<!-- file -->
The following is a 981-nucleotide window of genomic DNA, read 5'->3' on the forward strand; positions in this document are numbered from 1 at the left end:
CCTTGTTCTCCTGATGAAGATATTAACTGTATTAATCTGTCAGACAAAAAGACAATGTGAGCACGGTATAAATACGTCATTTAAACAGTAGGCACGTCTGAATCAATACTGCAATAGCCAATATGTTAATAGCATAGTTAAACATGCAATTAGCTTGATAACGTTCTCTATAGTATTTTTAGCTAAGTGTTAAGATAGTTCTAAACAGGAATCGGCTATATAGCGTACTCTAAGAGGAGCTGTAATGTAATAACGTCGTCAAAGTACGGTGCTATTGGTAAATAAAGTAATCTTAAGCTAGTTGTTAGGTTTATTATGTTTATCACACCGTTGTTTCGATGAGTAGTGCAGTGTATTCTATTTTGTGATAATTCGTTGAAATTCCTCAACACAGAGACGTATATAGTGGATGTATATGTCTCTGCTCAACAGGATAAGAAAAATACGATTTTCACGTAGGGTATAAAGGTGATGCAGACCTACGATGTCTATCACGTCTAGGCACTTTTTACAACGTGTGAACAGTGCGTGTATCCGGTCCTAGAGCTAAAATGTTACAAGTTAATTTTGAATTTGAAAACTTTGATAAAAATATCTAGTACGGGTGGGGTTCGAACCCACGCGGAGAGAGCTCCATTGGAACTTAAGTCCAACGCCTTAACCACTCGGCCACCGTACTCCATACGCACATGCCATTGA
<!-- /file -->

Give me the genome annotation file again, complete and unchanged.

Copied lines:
The following is a 981-nucleotide window of genomic DNA, read 5'->3' on the forward strand; positions in this document are numbered from 1 at the left end:
CCTTGTTCTCCTGATGAAGATATTAACTGTATTAATCTGTCAGACAAAAAGACAATGTGAGCACGGTATAAATACGTCATTTAAACAGTAGGCACGTCTGAATCAATACTGCAATAGCCAATATGTTAATAGCATAGTTAAACATGCAATTAGCTTGATAACGTTCTCTATAGTATTTTTAGCTAAGTGTTAAGATAGTTCTAAACAGGAATCGGCTATATAGCGTACTCTAAGAGGAGCTGTAATGTAATAACGTCGTCAAAGTACGGTGCTATTGGTAAATAAAGTAATCTTAAGCTAGTTGTTAGGTTTATTATGTTTATCACACCGTTGTTTCGATGAGTAGTGCAGTGTATTCTATTTTGTGATAATTCGTTGAAATTCCTCAACACAGAGACGTATATAGTGGATGTATATGTCTCTGCTCAACAGGATAAGAAAAATACGATTTTCACGTAGGGTATAAAGGTGATGCAGACCTACGATGTCTATCACGTCTAGGCACTTTTTACAACGTGTGAACAGTGCGTGTATCCGGTCCTAGAGCTAAAATGTTACAAGTTAATTTTGAATTTGAAAACTTTGATAAAAATATCTAGTACGGGTGGGGTTCGAACCCACGCGGAGAGAGCTCCATTGGAACTTAAGTCCAACGCCTTAACCACTCGGCCACCGTACTCCATACGCACATGCCATTGA